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Saturday, October 31, 2020

Mahatma Gandhi’s legacy looms large over Rashtrapati Bhavan

Gandhi never visited Rashtrapati Bhavan as it is now, but his visits to the viceroys who once lived there were like encounters between the might of an empire and the moral force of a nation.

October 4, 2020 9:30:54 am
A Gandhi portrait in a banquet hall of the Rashtrapati Bhavan.

Written by Praveen Siddharth

One of the popular exhibits in the Rashtrapati Bhavan Museum is an interactive experience called ‘Walk with the Mahatma’. Visitors see themselves projected on a screen walking alongside Mahatma Gandhi across the forecourt of the Rashtrapati Bhavan. It is an instant favourite with those who delight at the experience of feeling part of history.

But did the Mahatma really visit Rashtrapati Bhavan? This question led me to pore over some old records. Technically, of course, he did not, since this magnificent building became the Rashtrapati Bhavan only in the 1950s. Before that it was the ‘Viceroy House’ and ‘Government House’. If we leave the semantics aside though, things become interesting. Construction of the Viceroy House began in 1912 and was complete only by 1929. Lord Irwin became its first resident sometime in February 1931 and one of the early visitors to the Viceroy House was, in fact, Mahatma Gandhi. On February 17, 1931, he held the first of his famous meetings with Lord Irwin. Having just been jailed for the Dandi March and Salt Satyagraha, he is famously said to have carried his own salt in a packet and used it to mix in his nimbu pani.

Gandhi met Irwin eight times until March 5, 1931, leading ultimately to the Gandhi-Irwin pact. Images of the modestly-clad Gandhi at the grand new Viceroy House rankled several important people in London. Winston Churchill, during an address to the Council of the West Essex Unionist Association on February 23, 1931, lamented, “It is alarming and also nauseating to see Mr Gandhi, an Inner Temple lawyer, now become a seditious fakir of a type well known in the East, striding half-naked up the steps of the Viceregal Palace, while he is still organising and conducting a defiant campaign of civil disobedience, to parley on equal terms with the representative of the King-Emperor.”

Ironically, today, just outside the walls of the Rashtrapati Bhavan, the salt march is immortalised in bronze in a sculpture popularly known as Gyarah Murti by the eminent sculptor Devi Prasad Roy Choudhary (1899-1975). The other prominent visit of Gandhi occurred on October 12, 1939. World War II had broken out. Along with Rajendra Prasad and Muhammad Ali Jinnah, Gandhi met the viceroy Lord Linlithgow about the Indian participation in the British war effort. The meeting wasn’t successful and Linlithgow in a statement on October 17 refused to commit to the demands for independence in return for India’s support in the war. Commenting on this episode, Gandhi remarked, “We had gone to ask for bread and instead got a stone.”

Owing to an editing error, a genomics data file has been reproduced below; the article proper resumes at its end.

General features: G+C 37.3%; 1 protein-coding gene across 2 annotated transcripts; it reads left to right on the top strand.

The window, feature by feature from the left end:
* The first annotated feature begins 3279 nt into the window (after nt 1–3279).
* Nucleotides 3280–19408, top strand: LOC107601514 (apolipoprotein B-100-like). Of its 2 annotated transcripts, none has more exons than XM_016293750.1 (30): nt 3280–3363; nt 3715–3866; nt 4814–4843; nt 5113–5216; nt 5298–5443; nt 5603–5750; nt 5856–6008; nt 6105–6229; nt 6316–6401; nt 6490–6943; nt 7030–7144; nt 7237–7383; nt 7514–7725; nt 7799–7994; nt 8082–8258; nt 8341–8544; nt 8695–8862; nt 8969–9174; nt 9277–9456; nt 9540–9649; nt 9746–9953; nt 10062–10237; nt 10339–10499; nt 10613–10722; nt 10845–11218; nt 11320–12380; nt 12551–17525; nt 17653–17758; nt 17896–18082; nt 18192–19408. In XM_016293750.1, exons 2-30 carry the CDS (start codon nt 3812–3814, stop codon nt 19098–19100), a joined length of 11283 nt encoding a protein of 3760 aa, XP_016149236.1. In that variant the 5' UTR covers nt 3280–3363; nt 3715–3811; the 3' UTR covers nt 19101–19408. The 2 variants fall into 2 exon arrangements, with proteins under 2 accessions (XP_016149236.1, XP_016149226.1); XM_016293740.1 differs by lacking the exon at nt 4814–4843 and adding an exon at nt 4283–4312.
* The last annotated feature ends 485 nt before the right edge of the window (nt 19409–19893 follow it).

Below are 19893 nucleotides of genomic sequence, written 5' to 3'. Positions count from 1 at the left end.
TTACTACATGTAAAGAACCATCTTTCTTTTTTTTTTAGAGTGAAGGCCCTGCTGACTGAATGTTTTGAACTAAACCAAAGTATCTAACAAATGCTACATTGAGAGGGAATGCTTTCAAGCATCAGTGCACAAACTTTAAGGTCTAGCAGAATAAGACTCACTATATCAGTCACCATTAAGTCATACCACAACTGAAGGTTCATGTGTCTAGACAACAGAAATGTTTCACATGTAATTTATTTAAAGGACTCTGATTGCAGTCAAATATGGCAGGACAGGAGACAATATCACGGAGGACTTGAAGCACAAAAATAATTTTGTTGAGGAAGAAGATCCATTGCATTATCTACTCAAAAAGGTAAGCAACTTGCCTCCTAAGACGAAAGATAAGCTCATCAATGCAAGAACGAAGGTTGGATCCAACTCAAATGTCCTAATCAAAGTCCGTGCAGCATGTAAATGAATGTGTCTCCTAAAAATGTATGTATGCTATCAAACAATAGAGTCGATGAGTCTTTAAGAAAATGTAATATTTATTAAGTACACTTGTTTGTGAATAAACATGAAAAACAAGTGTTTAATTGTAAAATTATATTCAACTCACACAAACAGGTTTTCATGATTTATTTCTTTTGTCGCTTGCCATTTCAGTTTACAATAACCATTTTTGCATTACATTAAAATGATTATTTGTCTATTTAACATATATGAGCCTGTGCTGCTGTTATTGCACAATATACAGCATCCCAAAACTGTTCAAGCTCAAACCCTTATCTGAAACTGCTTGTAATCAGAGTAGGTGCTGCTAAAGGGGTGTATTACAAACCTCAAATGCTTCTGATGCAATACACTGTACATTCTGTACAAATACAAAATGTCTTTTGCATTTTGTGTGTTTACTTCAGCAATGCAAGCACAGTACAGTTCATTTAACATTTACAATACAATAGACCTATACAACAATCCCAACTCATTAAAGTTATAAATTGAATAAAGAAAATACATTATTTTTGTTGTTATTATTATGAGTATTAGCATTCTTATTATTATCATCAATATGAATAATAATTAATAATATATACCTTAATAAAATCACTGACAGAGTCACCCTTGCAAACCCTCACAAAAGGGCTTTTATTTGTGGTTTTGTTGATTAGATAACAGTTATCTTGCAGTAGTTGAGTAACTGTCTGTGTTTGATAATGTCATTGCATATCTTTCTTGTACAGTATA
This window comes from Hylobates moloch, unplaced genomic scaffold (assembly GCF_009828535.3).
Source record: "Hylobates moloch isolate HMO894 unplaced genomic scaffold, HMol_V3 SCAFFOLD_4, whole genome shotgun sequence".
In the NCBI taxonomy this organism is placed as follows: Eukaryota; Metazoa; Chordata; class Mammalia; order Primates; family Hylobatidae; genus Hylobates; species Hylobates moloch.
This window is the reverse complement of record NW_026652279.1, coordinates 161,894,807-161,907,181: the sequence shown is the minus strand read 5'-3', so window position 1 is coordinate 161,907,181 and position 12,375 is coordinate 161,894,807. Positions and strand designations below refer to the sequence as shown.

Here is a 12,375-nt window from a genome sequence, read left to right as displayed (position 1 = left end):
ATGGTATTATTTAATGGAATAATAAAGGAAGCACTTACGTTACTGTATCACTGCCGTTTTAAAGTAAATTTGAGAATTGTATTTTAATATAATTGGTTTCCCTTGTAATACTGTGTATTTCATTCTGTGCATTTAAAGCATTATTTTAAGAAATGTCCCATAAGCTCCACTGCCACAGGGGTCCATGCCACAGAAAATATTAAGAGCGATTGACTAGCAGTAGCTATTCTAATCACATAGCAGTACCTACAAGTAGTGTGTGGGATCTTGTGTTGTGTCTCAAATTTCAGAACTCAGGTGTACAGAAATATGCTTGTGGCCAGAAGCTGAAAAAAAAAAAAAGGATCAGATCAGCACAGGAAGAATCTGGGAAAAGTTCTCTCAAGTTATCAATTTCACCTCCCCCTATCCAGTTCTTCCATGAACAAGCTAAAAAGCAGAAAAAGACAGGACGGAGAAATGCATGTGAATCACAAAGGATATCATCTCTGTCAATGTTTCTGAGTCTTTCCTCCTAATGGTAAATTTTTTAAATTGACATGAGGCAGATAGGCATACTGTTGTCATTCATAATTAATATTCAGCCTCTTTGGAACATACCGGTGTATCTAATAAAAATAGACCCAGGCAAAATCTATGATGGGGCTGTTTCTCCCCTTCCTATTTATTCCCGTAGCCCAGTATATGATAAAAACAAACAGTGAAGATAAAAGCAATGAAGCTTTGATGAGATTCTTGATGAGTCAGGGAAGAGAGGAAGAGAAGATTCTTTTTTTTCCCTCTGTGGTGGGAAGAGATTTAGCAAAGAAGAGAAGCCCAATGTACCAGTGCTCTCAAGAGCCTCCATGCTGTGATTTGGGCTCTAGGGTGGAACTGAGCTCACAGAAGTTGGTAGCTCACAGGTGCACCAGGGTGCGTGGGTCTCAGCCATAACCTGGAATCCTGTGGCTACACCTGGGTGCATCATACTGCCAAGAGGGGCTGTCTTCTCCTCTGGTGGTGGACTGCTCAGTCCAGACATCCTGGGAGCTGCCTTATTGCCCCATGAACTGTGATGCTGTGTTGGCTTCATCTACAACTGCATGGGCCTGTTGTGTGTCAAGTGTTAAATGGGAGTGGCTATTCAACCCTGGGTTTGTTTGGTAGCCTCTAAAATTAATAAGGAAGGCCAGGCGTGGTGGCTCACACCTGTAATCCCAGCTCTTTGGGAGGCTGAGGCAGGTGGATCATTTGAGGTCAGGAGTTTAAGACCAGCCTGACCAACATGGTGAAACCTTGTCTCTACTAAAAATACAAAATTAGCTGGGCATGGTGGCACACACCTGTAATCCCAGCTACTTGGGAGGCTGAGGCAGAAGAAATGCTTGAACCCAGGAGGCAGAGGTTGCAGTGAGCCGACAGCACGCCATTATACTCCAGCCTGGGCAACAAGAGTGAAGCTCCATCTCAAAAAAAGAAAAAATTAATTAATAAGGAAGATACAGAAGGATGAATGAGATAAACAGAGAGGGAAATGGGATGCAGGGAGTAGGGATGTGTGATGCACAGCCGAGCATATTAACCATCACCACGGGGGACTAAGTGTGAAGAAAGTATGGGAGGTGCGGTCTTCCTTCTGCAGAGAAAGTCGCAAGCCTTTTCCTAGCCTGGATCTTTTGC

The launch of the Quit India movement in 1942 led to Gandhi being jailed in Pune at the Aga Khan Palace between 1942 and 1944. Meanwhile, on October 20, 1943, Linlithgow left India and Lord Wavell became the new viceroy. Writing in his journal, Wavell records that that everyone in London commented that he was lucky compared to his predecessors. The biggest decision they had to face was “whether and when to lock up Gandhi,” whereas Wavell would find him already locked up. The issue that would actually worry Wavell was the spectre of famine over India. In this grim scenario, the former American President Herbert Hoover visited India on April 24, 1946, to discuss American aid to tide over the crisis. Wavell invited the nationalist leaders to the Viceroy House to meet Hoover. Gandhi and Nehru accepted, but not Jinnah.

Mahatma Gandhi with Lord and Lady Mountbatten.